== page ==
Mayflies make May primetime for fly anglers
The month of May can be the best time of year for fly anglers in central Pennsylvania.
Several factors contribute to that wonderful possibility. Pleasant spring weather and optimal water conditions can make a day on a trout stream a near perfect experience. May is also the time of year many fly anglers dream of encountering a mayfly hatch on their favorite stream and with it the hope of great dry-fly fishing as the trout pluck the emerging flies from the water’s surface.
Mayflies are responsible for much of the foundational strategy and tactics of fly-fishing. Countless fly patterns have been created to imitate the more prolific species of mayflies found in our trout streams. When I started fly-fishing, I studied mayflies intensely because they are so important to so many aspects of the sport. I continue to be fascinated by these beautiful and important aquatic insects.
Currently, about 500 different species of mayflies occur in North America in both the flowing waters of rivers and streams and the still-water environments of lakes and ponds. Some are tiny, just a few millimeters long, while others are quite large with bodies an inch and a half or more long.
Mayflies are uniquely elegant and delicate insects. At rest, they hold their wings upright like tiny sailboats. They have slender abdomens and two or three wispy tails.
Mayflies are not just a phenomenon of the month of May. While many of the most significant hatches of mayflies occur from mid-April through early June, these insects I have witnessed fishable hatches of them from early March until November on streams in our area.
Any emergence of mayflies, however, can be a wondrous natural spectacle for nature enthusiasts and fly anglers alike. Some are a mere handful of bugs dribbling off just enough to spur the interest of the fish while a few others come off in incredible numbers. Each has its own niche in the remarkable ecosystem of any trout stream.
Mayflies are one of the oldest forms of insect life, with fossil records documenting their existence more than 200 million years ago. But the life cycle of mayflies is even more remarkable than their longtime presence here on Earth.
Most species of mayflies have a lifespan of almost exactly one year, beginning when the adult female mayflies lay their eggs in the waterway from which they came. The eggs hatch into tiny nymphs that live and grow primarily on the stream bottom. Different families of mayfly nymphs typically occupy different types of underwater habitat. Some cling to rocks in areas of fast-moving current, others burrow into the stream bottom for shelter, and a few species can swim like tiny minnows. Because mayfly nymphs can be present in great numbers in so many areas of a stream or lake, they represent a most important link in the food chain for many species of fish and other aquatic creatures.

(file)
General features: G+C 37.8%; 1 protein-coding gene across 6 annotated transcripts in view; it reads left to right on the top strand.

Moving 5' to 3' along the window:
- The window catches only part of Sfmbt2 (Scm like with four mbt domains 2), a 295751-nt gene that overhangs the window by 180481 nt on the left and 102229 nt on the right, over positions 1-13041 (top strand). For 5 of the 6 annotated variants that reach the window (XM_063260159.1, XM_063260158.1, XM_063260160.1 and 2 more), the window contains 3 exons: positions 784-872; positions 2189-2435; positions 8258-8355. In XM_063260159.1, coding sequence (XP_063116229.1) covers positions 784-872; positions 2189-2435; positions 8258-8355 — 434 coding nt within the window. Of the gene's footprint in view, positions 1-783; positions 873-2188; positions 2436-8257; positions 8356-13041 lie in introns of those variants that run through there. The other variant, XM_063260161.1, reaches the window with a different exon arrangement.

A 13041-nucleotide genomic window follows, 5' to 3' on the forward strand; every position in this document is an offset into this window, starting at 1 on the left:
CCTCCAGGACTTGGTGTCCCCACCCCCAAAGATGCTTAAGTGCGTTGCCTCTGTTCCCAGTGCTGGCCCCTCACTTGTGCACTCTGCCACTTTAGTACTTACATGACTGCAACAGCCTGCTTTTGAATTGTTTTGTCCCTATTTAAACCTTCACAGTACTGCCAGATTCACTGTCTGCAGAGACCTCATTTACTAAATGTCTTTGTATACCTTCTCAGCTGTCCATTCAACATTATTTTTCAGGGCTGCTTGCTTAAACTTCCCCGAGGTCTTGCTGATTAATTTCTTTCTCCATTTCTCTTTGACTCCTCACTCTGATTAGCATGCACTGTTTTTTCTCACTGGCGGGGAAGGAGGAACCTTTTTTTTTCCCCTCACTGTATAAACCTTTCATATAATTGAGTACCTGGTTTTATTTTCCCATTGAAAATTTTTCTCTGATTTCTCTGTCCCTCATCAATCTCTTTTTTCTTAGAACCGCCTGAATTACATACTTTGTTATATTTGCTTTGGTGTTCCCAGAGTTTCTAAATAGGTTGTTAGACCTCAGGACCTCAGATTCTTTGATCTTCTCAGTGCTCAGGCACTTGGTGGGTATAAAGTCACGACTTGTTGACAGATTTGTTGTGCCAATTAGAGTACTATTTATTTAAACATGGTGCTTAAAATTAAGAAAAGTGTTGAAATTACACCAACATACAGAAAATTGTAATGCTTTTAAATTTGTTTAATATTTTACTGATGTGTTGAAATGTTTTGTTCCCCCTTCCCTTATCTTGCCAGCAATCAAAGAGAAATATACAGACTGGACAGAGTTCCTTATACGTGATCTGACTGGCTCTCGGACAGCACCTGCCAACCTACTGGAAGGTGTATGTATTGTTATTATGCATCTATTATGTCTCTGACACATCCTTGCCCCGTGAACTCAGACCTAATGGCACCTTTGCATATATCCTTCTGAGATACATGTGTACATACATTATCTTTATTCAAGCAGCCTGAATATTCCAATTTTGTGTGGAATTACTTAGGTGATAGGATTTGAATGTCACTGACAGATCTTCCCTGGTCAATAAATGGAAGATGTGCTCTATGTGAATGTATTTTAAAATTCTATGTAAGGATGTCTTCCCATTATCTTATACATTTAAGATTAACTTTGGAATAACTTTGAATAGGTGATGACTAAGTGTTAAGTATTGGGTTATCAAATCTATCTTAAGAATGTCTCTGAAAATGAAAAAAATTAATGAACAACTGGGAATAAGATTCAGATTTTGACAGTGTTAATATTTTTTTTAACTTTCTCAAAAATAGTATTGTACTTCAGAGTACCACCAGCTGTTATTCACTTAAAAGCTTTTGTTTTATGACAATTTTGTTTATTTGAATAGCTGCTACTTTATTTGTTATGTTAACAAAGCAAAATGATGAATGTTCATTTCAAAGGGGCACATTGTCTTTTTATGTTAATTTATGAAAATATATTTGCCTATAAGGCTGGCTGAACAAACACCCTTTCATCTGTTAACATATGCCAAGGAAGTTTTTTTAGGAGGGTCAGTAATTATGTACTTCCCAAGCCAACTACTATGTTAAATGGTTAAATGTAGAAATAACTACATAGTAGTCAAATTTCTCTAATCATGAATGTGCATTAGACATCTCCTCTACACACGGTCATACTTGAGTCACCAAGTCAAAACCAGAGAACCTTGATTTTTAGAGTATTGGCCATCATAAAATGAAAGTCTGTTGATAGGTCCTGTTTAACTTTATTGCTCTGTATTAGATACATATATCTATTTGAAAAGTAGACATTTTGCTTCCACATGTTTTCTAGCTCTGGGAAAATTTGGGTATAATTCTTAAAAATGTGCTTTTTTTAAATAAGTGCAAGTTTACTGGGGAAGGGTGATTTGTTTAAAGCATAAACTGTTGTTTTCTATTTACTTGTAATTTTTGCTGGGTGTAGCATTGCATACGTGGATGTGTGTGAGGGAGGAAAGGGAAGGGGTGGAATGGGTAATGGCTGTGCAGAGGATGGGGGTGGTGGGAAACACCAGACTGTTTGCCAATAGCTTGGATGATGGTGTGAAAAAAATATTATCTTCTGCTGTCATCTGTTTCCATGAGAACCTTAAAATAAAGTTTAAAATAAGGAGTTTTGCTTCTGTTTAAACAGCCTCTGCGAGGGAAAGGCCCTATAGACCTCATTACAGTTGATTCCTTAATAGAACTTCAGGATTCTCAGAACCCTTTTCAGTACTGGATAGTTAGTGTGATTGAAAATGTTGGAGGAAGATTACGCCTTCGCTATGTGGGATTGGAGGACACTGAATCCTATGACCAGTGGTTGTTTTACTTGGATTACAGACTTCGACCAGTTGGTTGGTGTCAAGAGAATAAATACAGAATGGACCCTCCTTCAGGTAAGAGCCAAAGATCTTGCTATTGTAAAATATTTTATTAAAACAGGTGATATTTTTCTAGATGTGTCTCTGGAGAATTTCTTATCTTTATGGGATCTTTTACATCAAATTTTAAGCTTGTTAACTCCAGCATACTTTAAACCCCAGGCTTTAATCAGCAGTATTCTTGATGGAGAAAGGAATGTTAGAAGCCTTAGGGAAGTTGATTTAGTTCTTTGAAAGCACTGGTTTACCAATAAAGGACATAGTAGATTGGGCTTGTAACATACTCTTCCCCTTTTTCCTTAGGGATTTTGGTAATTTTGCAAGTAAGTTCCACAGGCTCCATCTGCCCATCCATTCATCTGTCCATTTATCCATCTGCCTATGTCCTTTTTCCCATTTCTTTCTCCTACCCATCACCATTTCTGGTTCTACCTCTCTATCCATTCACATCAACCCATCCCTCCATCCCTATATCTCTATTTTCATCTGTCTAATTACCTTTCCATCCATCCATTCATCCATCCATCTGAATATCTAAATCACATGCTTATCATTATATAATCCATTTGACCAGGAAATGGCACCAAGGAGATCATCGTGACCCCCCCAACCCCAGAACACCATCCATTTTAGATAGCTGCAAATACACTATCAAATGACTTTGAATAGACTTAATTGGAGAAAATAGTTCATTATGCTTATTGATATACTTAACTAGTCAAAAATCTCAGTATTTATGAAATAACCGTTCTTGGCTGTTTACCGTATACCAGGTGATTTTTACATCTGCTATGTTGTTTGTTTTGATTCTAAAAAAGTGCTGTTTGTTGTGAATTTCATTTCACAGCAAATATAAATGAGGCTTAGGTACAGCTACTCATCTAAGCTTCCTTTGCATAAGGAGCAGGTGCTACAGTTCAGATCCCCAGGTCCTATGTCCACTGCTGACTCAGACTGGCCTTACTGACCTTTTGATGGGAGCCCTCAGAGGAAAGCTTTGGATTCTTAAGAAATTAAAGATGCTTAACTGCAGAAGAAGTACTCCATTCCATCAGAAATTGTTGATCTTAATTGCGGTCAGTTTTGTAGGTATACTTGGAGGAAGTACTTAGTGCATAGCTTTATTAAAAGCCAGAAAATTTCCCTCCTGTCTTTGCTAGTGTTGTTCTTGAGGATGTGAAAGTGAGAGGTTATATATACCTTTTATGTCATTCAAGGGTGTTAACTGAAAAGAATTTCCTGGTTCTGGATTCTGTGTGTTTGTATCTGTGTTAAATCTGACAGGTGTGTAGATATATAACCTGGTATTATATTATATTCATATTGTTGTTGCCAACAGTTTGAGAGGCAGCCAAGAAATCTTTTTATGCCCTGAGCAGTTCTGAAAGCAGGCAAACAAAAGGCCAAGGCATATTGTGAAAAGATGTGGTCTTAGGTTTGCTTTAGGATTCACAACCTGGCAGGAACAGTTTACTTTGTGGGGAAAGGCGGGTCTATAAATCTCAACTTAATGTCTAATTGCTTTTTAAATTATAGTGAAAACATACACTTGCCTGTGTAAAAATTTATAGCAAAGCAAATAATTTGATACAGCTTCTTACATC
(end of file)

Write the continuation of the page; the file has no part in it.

After living underwater for an entire year, the nymphs of a given species finally reach maturity and undergo a quick and amazing conversion to their adult stage. In simplest terms, these underwater bugs leave the water and turn into winged adults that now breathe air and can fly. This incredible transformation happens in a period of seconds, and during the process, the outer skin of the nymph splits open, and the winged adult literally crawls out of its own skin. Some species of nymphs leave the stream bottom and swim to the water’s surface to emerge, while others crawl to shore or onto rocks, logs or other streamside objects to hatch. During these periods of emergence, many individual mayflies will be swept along the surface at the mercy of the current. This situation can provoke trout into a frenzy of surface feeding that many fly anglers covet so highly.
Fly-fishermen call the newly hatched adult mayflies “duns,” while biologists refer to them as “subimagos.” The duns fly from the water and retreat to streamside vegetation, where they rest before undergoing a final molt day or two later. Mayflies are the only insect that molts in its winged stage. Fishermen call this final stage “spinners” and scientists call them “imagos.”
The male and female spinners meet in swarms over the water and mate in flight. The females then deposit the fertilized eggs into the water to produce the next generation of their species. Their mission completed, the females die soon after and often drop to the water. This so-called spinner fall can sometimes produce a steady parade of dead and dying spinners floating on the surface, which can prompt as many or more rising trout than the hatching duns will.
Mayflies are completely benign insects. They don’t bite, sting, damage crops or bother humans in any way. In fact, adult mayflies live only a day or two and eat nothing during that time because they have no mouth parts for a digestive system.
Their only function in their adult stage is reproduction. Although it would seem that mayflies are of little importance other than to fly anglers who rely on them to produce activity for their sport, that is not true. Mayflies are reliable indicators of water quality because many species of mayflies cannot tolerate water pollution.
Their abundance generally signifies a stream or river with good water quality, while the decline of disappearance of mayfly populations can warn of a waterway in trouble.